Numerous studies show the importance of towns and cities for pollinators and there's lots of helpful advice on how city dwellers can help in attracting and sustaining bees and other insects in urban areas.
The latest city council providing a helping hand is Derby, northern England. They are putting eco-friendly living roofs on about 45 of its new bus shelters. The 'bee bus stops' will be planted with a mix of native wildflowers and sedum plants that are ideal food sources and habitats for pollinating insects. The council says it will make Derby home to the UK's largest city network of living roof bus shelters.
This is exactly what the Dutch city of Utrecht did two years ago, to great effect, covering 300 bus shelters. Also, on a very much larger scale, there's the example, in Paris, of the world's largest rooftop farm which is already bearing fruit. Literally.
A peer-reviewed open access scientific journal (based in San Francisco and Cambridge, UK), makes it clear that gardens, parks and roadside verges in towns and cities have an essential role in protecting and increasing bee and other pollinator numbers courtesy of their diversity of blooming plants and absence of pesticides.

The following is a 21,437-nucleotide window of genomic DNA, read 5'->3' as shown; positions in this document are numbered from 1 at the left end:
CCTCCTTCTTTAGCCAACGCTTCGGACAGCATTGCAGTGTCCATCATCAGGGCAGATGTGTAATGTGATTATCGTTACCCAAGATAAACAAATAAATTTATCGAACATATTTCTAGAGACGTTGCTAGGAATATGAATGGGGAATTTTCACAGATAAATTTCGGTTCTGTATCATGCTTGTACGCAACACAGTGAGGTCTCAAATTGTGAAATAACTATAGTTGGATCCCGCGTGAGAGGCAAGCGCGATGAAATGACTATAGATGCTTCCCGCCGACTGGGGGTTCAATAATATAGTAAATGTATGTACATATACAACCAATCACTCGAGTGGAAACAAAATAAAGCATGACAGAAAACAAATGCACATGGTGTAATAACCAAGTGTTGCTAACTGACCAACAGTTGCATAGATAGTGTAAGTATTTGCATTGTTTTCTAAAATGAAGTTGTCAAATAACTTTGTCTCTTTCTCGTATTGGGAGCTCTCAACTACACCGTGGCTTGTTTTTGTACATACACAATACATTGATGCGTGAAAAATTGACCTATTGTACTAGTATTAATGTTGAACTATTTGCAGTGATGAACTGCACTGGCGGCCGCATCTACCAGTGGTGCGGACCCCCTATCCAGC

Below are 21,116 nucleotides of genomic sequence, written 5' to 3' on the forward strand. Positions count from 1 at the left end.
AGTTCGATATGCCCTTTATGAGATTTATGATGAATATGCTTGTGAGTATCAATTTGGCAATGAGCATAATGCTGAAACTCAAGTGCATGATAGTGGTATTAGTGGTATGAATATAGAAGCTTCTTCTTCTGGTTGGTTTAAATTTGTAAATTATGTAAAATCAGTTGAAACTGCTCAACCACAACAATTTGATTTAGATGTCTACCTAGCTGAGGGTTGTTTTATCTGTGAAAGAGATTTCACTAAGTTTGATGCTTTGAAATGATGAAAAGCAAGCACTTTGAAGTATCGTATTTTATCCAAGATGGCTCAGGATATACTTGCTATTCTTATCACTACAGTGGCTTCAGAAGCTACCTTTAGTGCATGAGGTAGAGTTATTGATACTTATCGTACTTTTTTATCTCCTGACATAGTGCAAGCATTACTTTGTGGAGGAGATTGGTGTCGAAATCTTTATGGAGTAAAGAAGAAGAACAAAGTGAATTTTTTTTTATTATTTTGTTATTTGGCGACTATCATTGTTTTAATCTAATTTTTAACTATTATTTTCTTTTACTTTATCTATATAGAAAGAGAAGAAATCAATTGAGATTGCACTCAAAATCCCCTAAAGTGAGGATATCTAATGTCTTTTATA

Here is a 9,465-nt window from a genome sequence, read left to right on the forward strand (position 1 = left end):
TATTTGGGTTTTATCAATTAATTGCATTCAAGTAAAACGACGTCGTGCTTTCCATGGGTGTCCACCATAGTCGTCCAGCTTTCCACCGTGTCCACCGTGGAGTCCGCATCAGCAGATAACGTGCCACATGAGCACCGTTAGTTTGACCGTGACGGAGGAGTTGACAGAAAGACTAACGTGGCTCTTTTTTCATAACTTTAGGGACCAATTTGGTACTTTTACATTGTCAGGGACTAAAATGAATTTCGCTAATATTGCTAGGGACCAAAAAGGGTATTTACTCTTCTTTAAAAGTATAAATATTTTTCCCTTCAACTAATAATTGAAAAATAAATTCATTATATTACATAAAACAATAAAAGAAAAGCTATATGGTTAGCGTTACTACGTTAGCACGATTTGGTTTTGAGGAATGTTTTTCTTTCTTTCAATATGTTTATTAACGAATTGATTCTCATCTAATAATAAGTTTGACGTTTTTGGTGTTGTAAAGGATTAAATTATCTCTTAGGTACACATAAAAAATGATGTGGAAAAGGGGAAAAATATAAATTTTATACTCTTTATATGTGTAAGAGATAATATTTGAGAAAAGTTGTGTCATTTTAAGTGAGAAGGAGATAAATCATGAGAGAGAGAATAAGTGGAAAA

If designed and implemented properly, allotments and community gardens can really benefit biodiversity. Not only should barren spaces be converted into green and productive plots, it’s also important that there are connections between these environments to help wildlife move between them.
The fundamental point is: whatever can be done, should be done. So, if you're a city dweller, what could you be doing to help our little buzzing friends?
Do Less: if you have a lawn, you could either (or both) set aside an area to grow wild or mow the grass less often to allow native wildflowers to appear.
Small is Good: large is obviously better, but if you've only got a balcony for a pot or other small space (like a window box), plant something that pollinators adore, like lavender. Check out the Bumblebee Conservation Trust for more ideas.
Be Organic: pollinators hate pesticides! They're harmful.
Bee Hotels: either create one by making a little pile of bits of wood (and if the bees don't like it, plenty of other insects will), or design yourself a funky, modular bee hotel from Ikea.
Be Diverse: planting a variety of native flowers will be especially good news for pollinators and, if possible, ensure that something is flowering in each season so that pollinators always have a food source.